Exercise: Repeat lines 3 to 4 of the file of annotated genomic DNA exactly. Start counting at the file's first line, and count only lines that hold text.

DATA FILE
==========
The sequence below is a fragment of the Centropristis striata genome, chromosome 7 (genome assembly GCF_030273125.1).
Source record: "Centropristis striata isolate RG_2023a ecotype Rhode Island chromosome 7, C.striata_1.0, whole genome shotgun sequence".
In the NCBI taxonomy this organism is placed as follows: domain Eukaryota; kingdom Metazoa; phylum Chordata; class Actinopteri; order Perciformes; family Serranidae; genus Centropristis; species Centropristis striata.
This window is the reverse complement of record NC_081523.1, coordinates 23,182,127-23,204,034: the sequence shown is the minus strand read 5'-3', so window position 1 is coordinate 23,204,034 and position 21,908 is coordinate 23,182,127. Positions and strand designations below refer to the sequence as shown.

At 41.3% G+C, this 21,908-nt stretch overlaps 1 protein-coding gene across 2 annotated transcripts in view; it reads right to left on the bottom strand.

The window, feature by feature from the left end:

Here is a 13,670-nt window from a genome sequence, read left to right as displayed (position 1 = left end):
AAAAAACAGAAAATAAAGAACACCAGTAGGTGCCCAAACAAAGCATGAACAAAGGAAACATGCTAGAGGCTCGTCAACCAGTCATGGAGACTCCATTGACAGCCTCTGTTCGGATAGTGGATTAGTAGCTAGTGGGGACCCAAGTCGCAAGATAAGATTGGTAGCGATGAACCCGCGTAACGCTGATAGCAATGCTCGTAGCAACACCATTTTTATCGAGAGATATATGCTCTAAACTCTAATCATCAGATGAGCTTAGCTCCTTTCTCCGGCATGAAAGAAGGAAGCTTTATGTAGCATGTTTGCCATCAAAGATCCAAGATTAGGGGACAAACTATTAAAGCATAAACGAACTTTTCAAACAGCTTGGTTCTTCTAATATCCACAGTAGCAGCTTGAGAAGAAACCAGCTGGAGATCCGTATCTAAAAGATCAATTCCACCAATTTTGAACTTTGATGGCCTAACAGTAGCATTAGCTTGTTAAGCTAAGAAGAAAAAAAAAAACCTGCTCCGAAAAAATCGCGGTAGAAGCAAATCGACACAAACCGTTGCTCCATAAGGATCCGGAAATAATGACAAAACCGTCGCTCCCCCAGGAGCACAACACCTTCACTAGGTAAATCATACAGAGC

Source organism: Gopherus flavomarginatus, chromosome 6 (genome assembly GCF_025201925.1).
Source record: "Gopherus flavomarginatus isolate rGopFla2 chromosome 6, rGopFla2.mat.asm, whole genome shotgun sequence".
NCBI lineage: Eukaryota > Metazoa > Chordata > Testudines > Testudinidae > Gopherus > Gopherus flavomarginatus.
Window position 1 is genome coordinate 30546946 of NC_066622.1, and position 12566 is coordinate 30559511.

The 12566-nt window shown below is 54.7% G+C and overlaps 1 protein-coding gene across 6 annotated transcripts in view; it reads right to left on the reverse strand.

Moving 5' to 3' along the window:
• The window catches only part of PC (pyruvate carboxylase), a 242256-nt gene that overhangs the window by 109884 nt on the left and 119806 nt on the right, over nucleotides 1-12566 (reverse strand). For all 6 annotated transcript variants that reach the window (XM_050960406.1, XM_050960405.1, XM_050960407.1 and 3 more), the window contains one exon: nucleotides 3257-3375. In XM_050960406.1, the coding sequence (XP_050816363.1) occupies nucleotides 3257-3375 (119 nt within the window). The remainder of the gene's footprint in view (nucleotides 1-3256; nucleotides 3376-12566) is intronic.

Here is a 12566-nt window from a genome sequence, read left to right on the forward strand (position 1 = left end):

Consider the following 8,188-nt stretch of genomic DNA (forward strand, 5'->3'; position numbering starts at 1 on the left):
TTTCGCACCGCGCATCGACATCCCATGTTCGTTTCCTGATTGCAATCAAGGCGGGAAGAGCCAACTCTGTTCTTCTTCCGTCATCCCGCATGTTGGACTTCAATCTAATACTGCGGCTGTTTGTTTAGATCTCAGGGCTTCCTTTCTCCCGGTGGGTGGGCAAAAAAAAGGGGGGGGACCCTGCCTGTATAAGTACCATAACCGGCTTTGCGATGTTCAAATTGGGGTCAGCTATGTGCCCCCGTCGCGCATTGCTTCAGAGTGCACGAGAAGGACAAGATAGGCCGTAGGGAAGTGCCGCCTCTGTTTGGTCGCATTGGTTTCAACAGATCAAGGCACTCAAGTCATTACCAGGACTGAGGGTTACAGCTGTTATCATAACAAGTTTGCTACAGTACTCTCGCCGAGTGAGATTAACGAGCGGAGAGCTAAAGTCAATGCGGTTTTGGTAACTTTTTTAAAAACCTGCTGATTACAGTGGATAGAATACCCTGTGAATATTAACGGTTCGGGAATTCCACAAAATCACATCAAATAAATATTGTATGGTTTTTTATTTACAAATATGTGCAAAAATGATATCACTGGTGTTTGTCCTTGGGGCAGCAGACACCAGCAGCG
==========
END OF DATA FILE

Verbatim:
In the NCBI taxonomy this organism is placed as follows: domain Eukaryota; kingdom Metazoa; phylum Chordata; class Actinopteri; order Perciformes; family Serranidae; genus Centropristis; species Centropristis striata.
This window is the reverse complement of record NC_081523.1, coordinates 23,182,127-23,204,034: the sequence shown is the minus strand read 5'-3', so window position 1 is coordinate 23,204,034 and position 21,908 is coordinate 23,182,127. Positions and strand designations below refer to the sequence as shown.